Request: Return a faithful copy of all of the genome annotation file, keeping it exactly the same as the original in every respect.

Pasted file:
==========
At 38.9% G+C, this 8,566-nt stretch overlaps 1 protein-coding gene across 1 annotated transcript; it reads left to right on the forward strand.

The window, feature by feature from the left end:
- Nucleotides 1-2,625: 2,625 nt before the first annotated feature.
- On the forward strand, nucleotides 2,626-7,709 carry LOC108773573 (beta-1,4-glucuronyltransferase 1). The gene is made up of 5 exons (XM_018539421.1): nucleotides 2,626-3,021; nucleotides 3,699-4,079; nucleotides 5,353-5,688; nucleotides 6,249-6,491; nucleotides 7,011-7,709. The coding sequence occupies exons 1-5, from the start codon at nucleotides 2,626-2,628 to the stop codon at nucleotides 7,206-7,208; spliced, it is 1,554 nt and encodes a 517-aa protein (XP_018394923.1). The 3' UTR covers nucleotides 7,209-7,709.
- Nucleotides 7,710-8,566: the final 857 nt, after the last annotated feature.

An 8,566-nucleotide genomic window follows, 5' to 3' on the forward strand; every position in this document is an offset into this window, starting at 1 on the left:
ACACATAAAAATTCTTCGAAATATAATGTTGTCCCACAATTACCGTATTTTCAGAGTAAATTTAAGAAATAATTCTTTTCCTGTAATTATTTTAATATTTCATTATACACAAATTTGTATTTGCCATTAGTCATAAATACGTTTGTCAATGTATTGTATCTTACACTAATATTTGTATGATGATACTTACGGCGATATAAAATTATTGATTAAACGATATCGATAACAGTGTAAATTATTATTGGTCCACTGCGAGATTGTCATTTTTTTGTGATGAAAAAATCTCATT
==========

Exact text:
At 38.9% G+C, this 8,566-nt stretch overlaps 1 protein-coding gene across 1 annotated transcript; it reads left to right on the forward strand.

The window, feature by feature from the left end:
- Nucleotides 1-2,625: 2,625 nt before the first annotated feature.
- On the forward strand, nucleotides 2,626-7,709 carry LOC108773573 (beta-1,4-glucuronyltransferase 1). The gene is made up of 5 exons (XM_018539421.1): nucleotides 2,626-3,021; nucleotides 3,699-4,079; nucleotides 5,353-5,688; nucleotides 6,249-6,491; nucleotides 7,011-7,709. The coding sequence occupies exons 1-5, from the start codon at nucleotides 2,626-2,628 to the stop codon at nucleotides 7,206-7,208; spliced, it is 1,554 nt and encodes a 517-aa protein (XP_018394923.1). The 3' UTR covers nucleotides 7,209-7,709.
- Nucleotides 7,710-8,566: the final 857 nt, after the last annotated feature.

An 8,566-nucleotide genomic window follows, 5' to 3' on the forward strand; every position in this document is an offset into this window, starting at 1 on the left:
ACACATAAAAATTCTTCGAAATATAATGTTGTCCCACAATTACCGTATTTTCAGAGTAAATTTAAGAAATAATTCTTTTCCTGTAATTATTTTAATATTTCATTATACACAAATTTGTATTTGCCATTAGTCATAAATACGTTTGTCAATGTATTGTATCTTACACTAATATTTGTATGATGATACTTACGGCGATATAAAATTATTGATTAAACGATATCGATAACAGTGTAAATTATTATTGGTCCACTGCGAGATTGTCATTTTTTTGTGATGAAAAAATCTCATT